Javascript email validation

This post will describe the javascript email validation.

First and foremost, all apologies for such a long delay in writing a new post. I was kind of tied up with some work. But from now on I’ll try my best to be regular :)

We will be using regular expression for email validation. And don’t you worry. I’ll see to it that by the time you finish reading this post, you would have got a fair idea about Regular Expressions.

Lets try to construct the regular expression that we will be using to check the email entered by the user.

Consider these two email id’s : and

Quick references:

. (dot) matches any single character. Ex. “h.t” will match “hut”, “hot” etc.

[ ] Brackets match a single character that is contained in the given expression. Ex. [a-d] will match ‘a’ or ‘b’ or ‘c’ or ‘d’. Similarly, [a-cx-z] will match ‘a’ or ‘b’ or ‘c’ or ‘x’ or ‘y’ or ‘z’.

^ Matches the starting position within the given string.

$ Matches the ending position of the given string.

* Matches the preceding element zero or more times.

+ Matches the preceding element one or more times.

{n,m} Matches the occurrence of the previous symbol not less than n and not more than m times.

\ Its the escape character. Ex. As shown above, .(dot) matches a single occurrence of any character. But what if we need to match an occurrence of (dot) itself. We write it as \.

Considering the email id’s shown above, we can list our requirements as follows:

1. Email Id needs to start with alphabets or numbers – regex will be ^([a-zA-Z0-9]) i.e. the email id should start with either an alphabet or a number.

2. It can contain any number of alphabets, numbers and a few special characters. RegEx will be ([a-zA-Z0-9\.\_\-])*

3. Then there should be the famous ‘@’ symbol which we simply write as @

4. Then again any number of alphabets or numbers or ‘-’ are allowed. RegEx is (([a-zA-Z0-9\-])+\.)+

5. Finally, the ending of the email ([a-zA-Z]{2,4})+$

Here’s the final regular expression for validating the email id’s :


Now, lets see how to use it in the javascript. We make use of the search() function of javascript.

function emailValidation(){

var emailRegEx = /^([a-zA-Z0-9])([a-zA-Z0-9\._-])*@(([a-zA-Z0-9])+(\.))+([a-zA-Z]{2,4})+$/ ;

var testMail = “”;




Click Here to view the example.

UPDATE 1 : Please use the regular expression shown below instead of the one above. This fixes the bug which allowed consecutive special charaters i.e. previously was displayed as valid. It has been fixed now. Please do test the script before you plan to use it. If you find some problems in it then do let me know. I’ll try and fix it.

var emailRegEx = /^([a-zA-Z0-9])(([a-zA-Z0-9])*([\._-])?([a-zA-Z0-9]))*@(([a-zA-Z0-9\-])+(\.))+([a-zA-Z]{2,4})+$/;

UPDATE 2: I’ve changed the regex a bit to allow email with ‘+’ in them. So, would be a valid email.

var emailRegEx = /^([a-zA-Z0-9])(([a-zA-Z0-9])*([\._\+-])*([a-zA-Z0-9]))*@(([a-zA-Z0-9\-])+(\.))+([a-zA-Z]{2,4})+$/;

Tags: , , , , ,


  1. You forgot the ? zero-or-one operator, so
    /a?maze/ matches both “amaze” and “maze”.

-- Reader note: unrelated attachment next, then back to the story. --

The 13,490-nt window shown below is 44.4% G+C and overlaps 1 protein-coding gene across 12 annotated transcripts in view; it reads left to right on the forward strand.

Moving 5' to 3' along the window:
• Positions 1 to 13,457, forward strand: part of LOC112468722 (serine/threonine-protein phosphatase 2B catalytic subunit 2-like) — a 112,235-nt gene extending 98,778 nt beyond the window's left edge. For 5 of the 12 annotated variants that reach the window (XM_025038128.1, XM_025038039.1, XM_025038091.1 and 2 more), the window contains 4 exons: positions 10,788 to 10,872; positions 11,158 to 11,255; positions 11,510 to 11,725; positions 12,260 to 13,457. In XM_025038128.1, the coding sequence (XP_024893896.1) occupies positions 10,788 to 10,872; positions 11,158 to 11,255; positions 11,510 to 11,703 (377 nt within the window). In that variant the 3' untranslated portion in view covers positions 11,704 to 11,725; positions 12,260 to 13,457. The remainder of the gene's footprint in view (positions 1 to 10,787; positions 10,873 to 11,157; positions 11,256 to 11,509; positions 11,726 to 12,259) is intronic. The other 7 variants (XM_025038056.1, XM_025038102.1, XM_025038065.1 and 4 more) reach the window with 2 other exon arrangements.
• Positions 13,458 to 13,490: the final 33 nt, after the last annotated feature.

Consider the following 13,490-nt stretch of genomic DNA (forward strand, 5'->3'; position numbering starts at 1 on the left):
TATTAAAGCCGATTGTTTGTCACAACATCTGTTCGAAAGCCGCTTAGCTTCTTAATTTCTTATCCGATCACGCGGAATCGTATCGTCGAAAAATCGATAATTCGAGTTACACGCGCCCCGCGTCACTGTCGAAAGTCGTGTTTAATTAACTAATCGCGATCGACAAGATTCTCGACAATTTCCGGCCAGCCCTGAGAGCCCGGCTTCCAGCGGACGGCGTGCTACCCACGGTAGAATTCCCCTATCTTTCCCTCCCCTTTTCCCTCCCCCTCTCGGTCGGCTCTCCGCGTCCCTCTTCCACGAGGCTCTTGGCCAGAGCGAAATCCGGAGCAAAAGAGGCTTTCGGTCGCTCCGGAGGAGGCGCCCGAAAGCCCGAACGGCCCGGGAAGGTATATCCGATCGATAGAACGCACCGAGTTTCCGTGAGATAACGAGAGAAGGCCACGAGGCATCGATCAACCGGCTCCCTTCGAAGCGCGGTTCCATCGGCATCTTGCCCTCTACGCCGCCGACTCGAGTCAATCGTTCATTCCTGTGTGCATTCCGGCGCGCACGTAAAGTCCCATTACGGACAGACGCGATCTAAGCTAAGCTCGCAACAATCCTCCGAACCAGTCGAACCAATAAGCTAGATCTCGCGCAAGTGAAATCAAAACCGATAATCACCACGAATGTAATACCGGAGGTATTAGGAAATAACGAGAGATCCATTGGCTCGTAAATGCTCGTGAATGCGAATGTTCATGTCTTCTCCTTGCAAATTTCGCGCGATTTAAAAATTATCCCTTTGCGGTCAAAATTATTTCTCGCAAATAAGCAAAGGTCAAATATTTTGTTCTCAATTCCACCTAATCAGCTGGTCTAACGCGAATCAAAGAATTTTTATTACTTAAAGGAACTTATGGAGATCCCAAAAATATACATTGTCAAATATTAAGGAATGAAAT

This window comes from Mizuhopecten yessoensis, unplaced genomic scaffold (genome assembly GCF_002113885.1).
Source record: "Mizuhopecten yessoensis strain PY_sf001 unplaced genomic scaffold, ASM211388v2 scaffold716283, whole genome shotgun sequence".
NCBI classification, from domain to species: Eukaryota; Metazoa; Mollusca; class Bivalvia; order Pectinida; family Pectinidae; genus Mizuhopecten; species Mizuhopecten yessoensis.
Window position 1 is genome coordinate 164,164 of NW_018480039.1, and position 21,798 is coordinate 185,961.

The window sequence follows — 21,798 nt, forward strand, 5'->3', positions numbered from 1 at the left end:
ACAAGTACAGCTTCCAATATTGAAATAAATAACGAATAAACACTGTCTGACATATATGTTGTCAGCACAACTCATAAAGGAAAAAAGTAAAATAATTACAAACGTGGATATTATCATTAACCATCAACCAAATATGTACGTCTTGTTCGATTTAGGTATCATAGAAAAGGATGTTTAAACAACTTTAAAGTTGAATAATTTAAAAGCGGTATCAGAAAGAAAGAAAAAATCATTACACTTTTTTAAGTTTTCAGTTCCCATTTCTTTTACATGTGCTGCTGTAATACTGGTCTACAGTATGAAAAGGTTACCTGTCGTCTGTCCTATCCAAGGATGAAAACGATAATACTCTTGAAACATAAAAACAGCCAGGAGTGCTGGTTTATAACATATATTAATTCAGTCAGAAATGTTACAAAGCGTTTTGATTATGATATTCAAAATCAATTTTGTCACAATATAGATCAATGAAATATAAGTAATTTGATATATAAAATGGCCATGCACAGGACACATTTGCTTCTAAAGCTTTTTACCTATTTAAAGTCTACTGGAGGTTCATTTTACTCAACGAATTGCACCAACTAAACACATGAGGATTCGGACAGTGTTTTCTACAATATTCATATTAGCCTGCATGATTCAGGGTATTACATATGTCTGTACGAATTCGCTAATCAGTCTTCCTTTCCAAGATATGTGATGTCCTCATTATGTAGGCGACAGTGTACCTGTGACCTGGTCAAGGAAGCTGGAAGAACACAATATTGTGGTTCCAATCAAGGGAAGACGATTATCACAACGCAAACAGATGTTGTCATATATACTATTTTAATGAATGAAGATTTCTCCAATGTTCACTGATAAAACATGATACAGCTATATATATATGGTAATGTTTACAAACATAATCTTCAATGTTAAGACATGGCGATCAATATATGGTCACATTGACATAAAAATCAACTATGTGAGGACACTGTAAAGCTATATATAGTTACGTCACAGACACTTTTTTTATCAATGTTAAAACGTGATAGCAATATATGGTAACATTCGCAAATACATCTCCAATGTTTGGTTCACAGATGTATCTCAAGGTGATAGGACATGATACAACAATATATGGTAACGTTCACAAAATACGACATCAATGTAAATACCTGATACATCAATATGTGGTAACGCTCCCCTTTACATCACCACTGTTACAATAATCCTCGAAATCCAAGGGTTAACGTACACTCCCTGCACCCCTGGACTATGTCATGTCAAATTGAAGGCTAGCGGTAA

You’re final expression can be a lot simpler. You can use \w, which matches any letter or number, and you don’t need so many parentheses:


    The final + will allow too many things, too.

    Finally, since you have the ^ and $, you can just use RegEx::test, ie:


    which returns true or false.

    I put up an example at

  2. Whoops, I was wrong there, the proper RegExp is


    I forgot that there are a few one-letter domains.

  3. Thanks for this. Best JS email validation I’ve found so far. Very thorough.

  4. Thank you so much for the appreciation Scott. I’m so glad that it helped you. If you ever have any queries do leave me a comment. I’ll try my best to help ;o)

  5. Dude is this a valid email id ??

  6. So what about valid emails like “Abc\” and “customer/”?

  7. @Oleg Are they valid!! As far as I know they dont seem valid. You can only have one ‘@’ symbol which is used to separate the domain from the address.

    I haven’t come across any site that allows me to use ‘=’ in my mail id. Let me know which site you are referring to. I’ll check it out and then make the appropriate changes.

    If you still want a regex to allow email id’s of the type specified by you then let me know. I’ll try to make changes to my reg ex and send it to you ;)

  8. Will it works,I doubt

  9. @Ravi

    I hope it does :) Well, it still is crude and has a few bugs but for simple email validations and to learn javascript regular expressions I guess the examples good enough.

  10. Sorry, but you should really implement Les Hazlewood’s Java solution in JavaScript.

    p+oruk@auamail! is a valid e-mail address.

  11. Yes, thats the one I was looking for!! and I found it. It is quite obviuous that we do need the validation at server level and JSP is the one who can do such tasks

    Many thanks for the post.

  12. I m not getting what i want….

  13. @ashwini you can ask your doubt, I’ll try to help you…

  14. If i put “”..its showing valid input

  15. The code is very much help full only that it can accomodate many dots before and after ‘@’ character.

    Otherwise it has helped me alot, Thanks.

  16. Thanks Nischal Shetty, the commands are very useful and u have mentioned in detail.

    Thanks Again.

  17. @Sospeter you are allowed any number of dots but not consecutive dots… which I think is the right way to validate

    @Ashwini glad I could be of help :)

  18. This is very good. But how to modify this Regular expression for multiple addresses like,

  19. I want a js code to validate email address such that it should not accept the address below

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